Birds of Nebraska: Newspaper Accounts, 1854-1923

[Wm. Blood]. October 24, 1886. Omaha Daily Herald 22(24): 5.

Gun Club Banquet

A Delightful Time at Their Dinner Last Night.

The second annual banquet of the Omaha Gun club at the Millard last evening was a success in every particular, and great credit was reflected upon the committee of arrangements. The large dining room was decorated in a simple manner. The table was set in the form of a hollow square, with the winners of the shoot on the south side, the losers on the north, and the guests of the evening between. Jeff W. Bedford, president of club, occupied the centre seat on the west side while the vice president, Gen. George S. Smith, was on the east side. The hollow of the table was filled with hot-house plants, while a large crane, a trophy of the hunt, was suspended overhead. The menu was prepared in the usual good style of the house and was fully appreciated. John Keley was the chief, and O.N. Davenport steward. The committee on banquet, consisting of T.H. Cotter, George E. Kay and G.F. Brucker, were indefatigable in their efforts.

Among the guests were about ten members of the old Omaha Sportsmans club, prominent among whom were B.B. Kennedy, the president, and S.F. Hathaway, one of the oldest members. Henry Greisedrieck, member of the Excelsior gun club of St. Louis, was also of the guests. Covers were laid for forty-eight, and every place was filled. After the last course had been served, Gen. Smith arose and called for an explanation of the president's part in the hunt and why he brought back no game.

President Bedford responded in his most happy manner, and related how his misfortunes had resulted in his returning with as many shells as he took out. He ended by calling upon the guests of the evening to drink to "the best and most successful shot and the handsomest member of the club, Gen. George Smith."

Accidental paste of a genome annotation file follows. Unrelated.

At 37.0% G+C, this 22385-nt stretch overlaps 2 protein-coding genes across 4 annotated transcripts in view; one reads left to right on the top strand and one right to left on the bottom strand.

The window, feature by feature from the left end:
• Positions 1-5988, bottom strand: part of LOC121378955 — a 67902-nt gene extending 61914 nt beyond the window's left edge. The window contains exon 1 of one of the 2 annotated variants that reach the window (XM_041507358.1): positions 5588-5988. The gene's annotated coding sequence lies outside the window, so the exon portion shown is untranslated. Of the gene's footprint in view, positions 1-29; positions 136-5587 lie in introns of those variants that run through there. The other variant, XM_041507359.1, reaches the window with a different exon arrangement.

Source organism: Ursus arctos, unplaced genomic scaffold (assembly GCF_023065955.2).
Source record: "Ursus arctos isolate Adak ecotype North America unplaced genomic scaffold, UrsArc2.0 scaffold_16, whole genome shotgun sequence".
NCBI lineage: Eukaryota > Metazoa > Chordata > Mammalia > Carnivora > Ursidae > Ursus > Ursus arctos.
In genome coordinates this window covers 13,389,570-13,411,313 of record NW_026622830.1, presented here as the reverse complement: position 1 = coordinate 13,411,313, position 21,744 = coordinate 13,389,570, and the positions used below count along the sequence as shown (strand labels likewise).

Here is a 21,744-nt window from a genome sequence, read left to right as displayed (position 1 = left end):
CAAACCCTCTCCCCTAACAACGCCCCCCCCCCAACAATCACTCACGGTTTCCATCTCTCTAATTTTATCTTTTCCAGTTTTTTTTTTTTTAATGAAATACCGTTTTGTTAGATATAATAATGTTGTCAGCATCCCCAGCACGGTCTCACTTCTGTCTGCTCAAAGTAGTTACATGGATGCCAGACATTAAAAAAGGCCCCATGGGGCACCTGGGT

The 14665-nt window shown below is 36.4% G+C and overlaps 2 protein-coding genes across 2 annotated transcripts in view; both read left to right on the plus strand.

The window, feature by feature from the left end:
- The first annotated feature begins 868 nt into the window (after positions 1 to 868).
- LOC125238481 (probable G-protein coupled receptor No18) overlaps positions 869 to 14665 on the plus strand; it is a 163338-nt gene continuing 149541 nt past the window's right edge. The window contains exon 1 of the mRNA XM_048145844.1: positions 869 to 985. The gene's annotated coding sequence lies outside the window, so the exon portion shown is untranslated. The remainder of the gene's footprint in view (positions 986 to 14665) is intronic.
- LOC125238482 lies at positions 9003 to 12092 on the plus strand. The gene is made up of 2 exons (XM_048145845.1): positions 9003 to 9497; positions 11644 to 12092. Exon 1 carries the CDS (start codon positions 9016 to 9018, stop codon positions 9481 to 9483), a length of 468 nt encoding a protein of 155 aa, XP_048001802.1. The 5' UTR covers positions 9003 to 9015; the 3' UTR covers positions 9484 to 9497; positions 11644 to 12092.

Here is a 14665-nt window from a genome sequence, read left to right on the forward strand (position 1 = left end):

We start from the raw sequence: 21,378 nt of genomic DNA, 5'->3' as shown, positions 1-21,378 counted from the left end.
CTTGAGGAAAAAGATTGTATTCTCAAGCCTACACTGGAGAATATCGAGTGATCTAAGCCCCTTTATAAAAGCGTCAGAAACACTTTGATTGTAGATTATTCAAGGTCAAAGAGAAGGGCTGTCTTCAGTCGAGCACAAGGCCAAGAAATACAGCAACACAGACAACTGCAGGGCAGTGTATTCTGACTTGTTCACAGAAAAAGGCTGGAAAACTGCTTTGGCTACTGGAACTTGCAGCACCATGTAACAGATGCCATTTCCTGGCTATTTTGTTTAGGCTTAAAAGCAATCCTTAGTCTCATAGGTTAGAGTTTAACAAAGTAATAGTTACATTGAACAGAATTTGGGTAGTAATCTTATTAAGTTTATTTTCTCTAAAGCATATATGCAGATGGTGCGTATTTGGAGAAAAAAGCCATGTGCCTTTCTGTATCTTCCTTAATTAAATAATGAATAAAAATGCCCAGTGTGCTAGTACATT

Mr. Smith expressed pleasure at the success of the banquet, and said it would certainly be a credit to larger organizations. He was proud of the good judgement of the captain in choosing him on the side that won. He would not discredit the gallant captain of the other side—but it was thirty-five short. He never saw a better bag of game than that brought in by the club, and he felt great exhilaration when he saw it. He was not ashamed of the part he did.

B.B. Kennedy, president of the old Omaha Sportsmen's club, was then called upon by President Bedford. Mr. Kennedy said he was carried back twenty-four years, by the occasion, in the history of Nebraska sportsmanship, and especially that of Omaha. It was that long ago that the Sportsmen's club held its first meeting. There were only five members on a side, but one other of them was present now. The club afterward grew until it numbered forty members. The champion then only made a score of sixty-four and that was thought to be good. But the scores of today throw that in the shade. The speaker said he used to know everybody in Omaha in those days, while now he knew only a few. At this well-filled table tonight there were scarcely a dozen he knew. It made him feel that he was growing old. He was pleased at the opportunity to attend this supper, and hoped that his old club would revive enough to have a hunt and then they would give a banquet and invite the Omaha Gun club members.

Dr. H.A. Worley, captain of the winning side in the hunt, and John J. Hardin, captain of the losers, made happy speeches. Dr. Hyde, whose score was next to the highest, responded to the toast, "The Elks." Mr. S.P. Hathaway, J.R. Clarkson, for the bar, and representatives of the press also spoke. The closing toast was to Mr. Peabody, one of the leading members and best shots of the old club.